In Luke 6:46-49 Jesus is explaining that to build a house (life, family, ministry, etc.) upon Jesus and His sayings (His words) is wise, because as the winds blow and the raging rivers come up against the house, it will remain standing because it has a sure foundation. Anything else, any other foundation, Jesus goes on to explain, is like building your house on sand. The rains, rivers, winds, and any other trial in life will beat against your house and the foundation will be undermined with incredible ease. Next, your house will fall, and as Jesus said in verse 49, “And the ruin of that house was great.”
In Paul’s second letter to Timothy, he lamented that moral and spiritual decline had entered into the churches at that time, but his heart rested in the fact that “Nevertheless, that the foundation of God standeth sure…” (Second Timothy 2:19a). Whether Paul means that the one true church will remain despite the apostasy of the coming age, or whether he is referring to the one true doctrine of Christ and the Holy Bible standing sure, one fact remains…Paul acknowledges that there is only ONE true and lasting and secure foundation for which we are to build upon.
Consider Deuteronomy 5:29, “O that there were such a heart in them, that they would fear me, AND KEEP ALL MY COMMANDMENTS ALWAYS, that it might be well with them, and with their children for ever.” Remember Luke 6:47-48, “Whosoever cometh to me, and heareth my sayings, and doeth them…He is like a man which built a house…founded upon a rock.” Jesus is referred to as a rock. Ephesians 2:20 refers to Jesus as being the chief cornerstone. Peter quotes Isaiah 28:16 and Psalm 118:22 calling Christ, again, the chief cornerstone (First Peter 2:6-7).
So it’s obvious that we need to build our homes and lives and other ventures on the solid foundation of Christ our Rock. However, lest we forget, Jesus is also called the Word. “In the beginning was the Word, and the Word was with God, and the Word was God” (John 1:1). Even though Jesus was present in the physical body in the New Testament, it’s plain to see that Jesus’ commands, principles and precepts are recorded in the Old Testament as well, through the voice of God the Father. Recall that Jesus said He and the Father are ONE (John 10:30; 17:11). So the words of the Word are present in both the Old and New Testaments. Therefore, not only are we to have Jesus the Rock as our foundation but also the Word, which, one may argue, is one and the same.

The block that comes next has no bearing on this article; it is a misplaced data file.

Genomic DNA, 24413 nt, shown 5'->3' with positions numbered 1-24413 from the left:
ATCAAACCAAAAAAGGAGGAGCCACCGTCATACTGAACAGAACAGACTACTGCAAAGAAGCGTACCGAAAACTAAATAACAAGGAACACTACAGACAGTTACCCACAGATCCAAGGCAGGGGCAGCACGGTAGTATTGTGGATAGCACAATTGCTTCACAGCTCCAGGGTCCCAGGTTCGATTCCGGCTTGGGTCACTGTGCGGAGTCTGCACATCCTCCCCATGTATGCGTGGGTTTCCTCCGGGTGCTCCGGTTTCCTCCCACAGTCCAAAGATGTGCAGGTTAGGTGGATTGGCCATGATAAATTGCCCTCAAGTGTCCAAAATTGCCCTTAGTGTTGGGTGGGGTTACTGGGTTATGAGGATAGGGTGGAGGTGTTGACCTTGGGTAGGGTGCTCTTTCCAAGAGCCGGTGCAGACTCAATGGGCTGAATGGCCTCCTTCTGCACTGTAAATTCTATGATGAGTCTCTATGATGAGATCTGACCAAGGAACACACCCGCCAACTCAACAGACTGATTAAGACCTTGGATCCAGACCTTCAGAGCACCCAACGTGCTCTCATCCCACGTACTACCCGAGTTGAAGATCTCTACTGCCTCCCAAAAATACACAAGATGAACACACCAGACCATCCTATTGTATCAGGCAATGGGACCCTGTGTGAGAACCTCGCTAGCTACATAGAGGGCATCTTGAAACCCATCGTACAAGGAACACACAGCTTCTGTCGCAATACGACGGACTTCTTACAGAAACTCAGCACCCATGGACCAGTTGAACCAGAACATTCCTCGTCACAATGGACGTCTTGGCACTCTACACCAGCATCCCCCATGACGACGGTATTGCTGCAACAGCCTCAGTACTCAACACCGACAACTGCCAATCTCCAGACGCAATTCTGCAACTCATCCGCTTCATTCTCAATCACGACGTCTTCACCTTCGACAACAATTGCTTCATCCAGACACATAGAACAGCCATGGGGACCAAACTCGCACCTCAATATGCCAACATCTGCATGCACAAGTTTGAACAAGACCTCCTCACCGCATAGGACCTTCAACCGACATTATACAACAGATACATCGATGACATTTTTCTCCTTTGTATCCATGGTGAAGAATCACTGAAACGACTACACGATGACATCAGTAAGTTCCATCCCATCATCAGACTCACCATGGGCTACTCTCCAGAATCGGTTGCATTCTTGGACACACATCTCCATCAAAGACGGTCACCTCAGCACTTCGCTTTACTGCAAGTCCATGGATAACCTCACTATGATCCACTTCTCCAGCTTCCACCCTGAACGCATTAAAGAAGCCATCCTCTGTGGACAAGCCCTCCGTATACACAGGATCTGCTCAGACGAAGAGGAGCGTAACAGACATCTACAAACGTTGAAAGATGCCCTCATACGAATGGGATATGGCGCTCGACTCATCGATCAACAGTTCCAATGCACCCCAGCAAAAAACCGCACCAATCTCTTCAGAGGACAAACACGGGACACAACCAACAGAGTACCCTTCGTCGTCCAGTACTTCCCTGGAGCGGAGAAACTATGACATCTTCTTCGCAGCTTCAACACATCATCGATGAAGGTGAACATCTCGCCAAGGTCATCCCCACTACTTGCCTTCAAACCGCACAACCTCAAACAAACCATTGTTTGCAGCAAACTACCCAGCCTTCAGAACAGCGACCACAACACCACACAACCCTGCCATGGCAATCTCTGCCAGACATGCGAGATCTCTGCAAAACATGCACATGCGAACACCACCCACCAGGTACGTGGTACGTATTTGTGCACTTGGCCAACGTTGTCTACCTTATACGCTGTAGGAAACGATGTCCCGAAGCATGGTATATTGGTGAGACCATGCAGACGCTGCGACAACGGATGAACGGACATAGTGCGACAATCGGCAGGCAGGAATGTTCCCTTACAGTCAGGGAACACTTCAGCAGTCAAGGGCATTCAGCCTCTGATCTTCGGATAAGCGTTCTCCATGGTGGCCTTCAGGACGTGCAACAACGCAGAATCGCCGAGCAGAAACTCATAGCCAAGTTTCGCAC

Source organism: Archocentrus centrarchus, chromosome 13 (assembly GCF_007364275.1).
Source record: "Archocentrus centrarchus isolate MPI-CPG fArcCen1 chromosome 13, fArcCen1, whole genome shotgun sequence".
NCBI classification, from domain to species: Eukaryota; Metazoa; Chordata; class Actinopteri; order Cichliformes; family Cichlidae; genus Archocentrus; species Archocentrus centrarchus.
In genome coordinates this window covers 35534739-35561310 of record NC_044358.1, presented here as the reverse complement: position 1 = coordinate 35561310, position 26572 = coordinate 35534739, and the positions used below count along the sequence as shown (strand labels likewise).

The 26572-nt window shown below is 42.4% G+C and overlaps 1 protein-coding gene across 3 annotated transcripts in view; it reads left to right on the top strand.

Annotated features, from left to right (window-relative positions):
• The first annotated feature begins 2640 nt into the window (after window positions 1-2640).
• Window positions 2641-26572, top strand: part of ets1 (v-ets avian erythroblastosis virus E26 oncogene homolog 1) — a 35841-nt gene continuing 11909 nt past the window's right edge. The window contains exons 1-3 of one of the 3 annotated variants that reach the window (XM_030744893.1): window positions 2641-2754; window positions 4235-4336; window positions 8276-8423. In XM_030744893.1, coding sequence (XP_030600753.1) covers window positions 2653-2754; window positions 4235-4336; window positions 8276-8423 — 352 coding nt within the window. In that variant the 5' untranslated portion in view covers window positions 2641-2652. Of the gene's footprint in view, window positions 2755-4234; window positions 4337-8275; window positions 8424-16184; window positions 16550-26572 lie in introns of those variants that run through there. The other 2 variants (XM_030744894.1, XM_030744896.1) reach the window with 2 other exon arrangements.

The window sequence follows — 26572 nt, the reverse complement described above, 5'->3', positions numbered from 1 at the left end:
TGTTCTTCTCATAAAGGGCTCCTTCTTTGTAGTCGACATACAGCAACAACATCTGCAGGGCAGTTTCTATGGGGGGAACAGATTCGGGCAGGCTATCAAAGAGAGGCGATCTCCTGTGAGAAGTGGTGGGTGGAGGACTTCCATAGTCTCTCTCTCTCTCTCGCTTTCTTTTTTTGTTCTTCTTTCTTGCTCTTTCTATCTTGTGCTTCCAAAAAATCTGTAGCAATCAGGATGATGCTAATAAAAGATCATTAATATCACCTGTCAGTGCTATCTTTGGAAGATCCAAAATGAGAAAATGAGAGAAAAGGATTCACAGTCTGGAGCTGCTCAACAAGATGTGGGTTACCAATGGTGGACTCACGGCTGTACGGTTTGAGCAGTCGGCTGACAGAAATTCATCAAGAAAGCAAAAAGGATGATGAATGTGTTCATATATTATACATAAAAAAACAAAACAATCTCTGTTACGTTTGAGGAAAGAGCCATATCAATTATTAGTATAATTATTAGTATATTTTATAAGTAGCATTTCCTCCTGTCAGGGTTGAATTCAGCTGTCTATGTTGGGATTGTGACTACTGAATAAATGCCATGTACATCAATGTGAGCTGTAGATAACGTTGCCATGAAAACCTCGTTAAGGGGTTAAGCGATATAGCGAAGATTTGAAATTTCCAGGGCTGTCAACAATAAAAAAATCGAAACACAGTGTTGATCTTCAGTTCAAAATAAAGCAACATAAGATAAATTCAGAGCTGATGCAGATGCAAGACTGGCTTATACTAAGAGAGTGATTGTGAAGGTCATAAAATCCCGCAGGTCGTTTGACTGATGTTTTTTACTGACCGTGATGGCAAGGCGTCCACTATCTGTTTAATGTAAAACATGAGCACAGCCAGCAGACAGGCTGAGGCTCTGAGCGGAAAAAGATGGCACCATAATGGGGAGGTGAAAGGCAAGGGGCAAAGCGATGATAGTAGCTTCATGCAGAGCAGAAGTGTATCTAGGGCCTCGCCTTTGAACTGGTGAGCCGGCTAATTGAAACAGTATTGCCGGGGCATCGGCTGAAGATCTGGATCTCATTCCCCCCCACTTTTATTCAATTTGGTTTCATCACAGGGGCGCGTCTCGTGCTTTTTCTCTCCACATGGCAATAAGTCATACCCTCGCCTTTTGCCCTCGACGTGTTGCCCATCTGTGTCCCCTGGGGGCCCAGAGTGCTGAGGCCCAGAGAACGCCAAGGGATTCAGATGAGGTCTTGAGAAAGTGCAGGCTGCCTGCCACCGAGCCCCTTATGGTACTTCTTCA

I say all that by way of introduction to call attention to the idea that even though the foundation we build upon is perfect, our choice of building materials and the upkeep of our structures will be anything but perfect. Our homes, ministries, endeavors, and so on will need constant evaluations and upkeep to be certain we take full advantage of our firm foundation. We may have a solid structure that is a glowing testament to godly living, but if we are on the lookout for large easily visible structural defects, and miss the “minor” flaws, we’ve done but half the job. It’s the small stuff that, over time, and with sufficient number, may cause the house to fall, despite being founded upon Christ and the Bible.
Enter Samson. His brief life is encapsulated in Judges 13-16. Many recognize the name Samson for raw strength. Others know him for his long hair. Maybe others have heard Samson pulled down an entire temple killing all who were in there, including himself. Yes, in some ways Samson is the Peter of the Old Testament. He was arrogant, and had many other moments that were less than perfect, but, unlike Peter, Samson let at least seven “little things” cause his life to become unstable and ultimately come crashing down. See, he let a bunch of “small stuff” accumulate until they together became one big problem, ultimately destroying his life.
Sampson had boundaries in his life that he did not remain within. When his parents were visited by an angel (some believe Christ Himself) prior to Sampson’s birth, the angel told his mom what to eat and what not to eat, as well as what not to drink. The angel told Sampson’s parents that he was going to be a Nazarite for life. The rules for Nazarite living were spelled out in Numbers 6, and no doubt, his parents were aware of them and taught Sampson that. They were simply this…don’t drink of the vine…don’t cut your hair…and don’t touch a dead carcass. Sampson sinned several times in his life, which led to his demise, but it all began with not remaining within the boundaries God set forth for his life. Here’s what we need to figure out…is there any part of the Bible that we believe doesn’t pertain to us? Are there some of God’s precepts we’re pretty slack on?
Another thing that weakened Sampson was the fact that in the course of his whole life of ruling Israel, it’s recorded only twice that he went to God for help. Once was when he was nearly dying of thirst and the other was when he was at the end of himself, having been captured and humiliated, and he cried to God one last time for strength to eliminate those who had reduced him to nothing more than a means of entertainment. The great and mighty Sampson was being laughed at, and he summoned the power of God in his life when it couldn’t get any lower. Do we seek God in good times and in bad? Do we pray and spend time with Him on the mountain tops or only when we are in the valleys? Sampson did not have a consistent prayer life.